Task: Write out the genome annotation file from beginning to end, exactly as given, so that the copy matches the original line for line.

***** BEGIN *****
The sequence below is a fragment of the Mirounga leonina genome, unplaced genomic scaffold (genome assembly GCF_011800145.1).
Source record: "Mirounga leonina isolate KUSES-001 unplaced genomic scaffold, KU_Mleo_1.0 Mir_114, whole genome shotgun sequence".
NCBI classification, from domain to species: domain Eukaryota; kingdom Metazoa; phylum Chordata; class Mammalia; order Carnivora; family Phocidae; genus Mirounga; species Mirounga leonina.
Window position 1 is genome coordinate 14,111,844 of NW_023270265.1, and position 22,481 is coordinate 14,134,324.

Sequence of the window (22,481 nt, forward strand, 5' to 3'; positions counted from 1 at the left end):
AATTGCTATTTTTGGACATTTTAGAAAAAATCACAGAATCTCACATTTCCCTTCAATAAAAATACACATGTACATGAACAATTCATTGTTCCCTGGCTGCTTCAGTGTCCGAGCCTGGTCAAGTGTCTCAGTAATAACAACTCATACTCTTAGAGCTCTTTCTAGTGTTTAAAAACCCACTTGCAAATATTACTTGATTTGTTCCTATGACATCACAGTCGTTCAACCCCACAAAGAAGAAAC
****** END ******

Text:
The sequence below is a fragment of the Mirounga leonina genome, unplaced genomic scaffold (genome assembly GCF_011800145.1).
Source record: "Mirounga leonina isolate KUSES-001 unplaced genomic scaffold, KU_Mleo_1.0 Mir_114, whole genome shotgun sequence".
NCBI classification, from domain to species: domain Eukaryota; kingdom Metazoa; phylum Chordata; class Mammalia; order Carnivora; family Phocidae; genus Mirounga; species Mirounga leonina.
Window position 1 is genome coordinate 14,111,844 of NW_023270265.1, and position 22,481 is coordinate 14,134,324.

Sequence of the window (22,481 nt, forward strand, 5' to 3'; positions counted from 1 at the left end):
AATTGCTATTTTTGGACATTTTAGAAAAAATCACAGAATCTCACATTTCCCTTCAATAAAAATACACATGTACATGAACAATTCATTGTTCCCTGGCTGCTTCAGTGTCCGAGCCTGGTCAAGTGTCTCAGTAATAACAACTCATACTCTTAGAGCTCTTTCTAGTGTTTAAAAACCCACTTGCAAATATTACTTGATTTGTTCCTATGACATCACAGTCGTTCAACCCCACAAAGAAGAAAC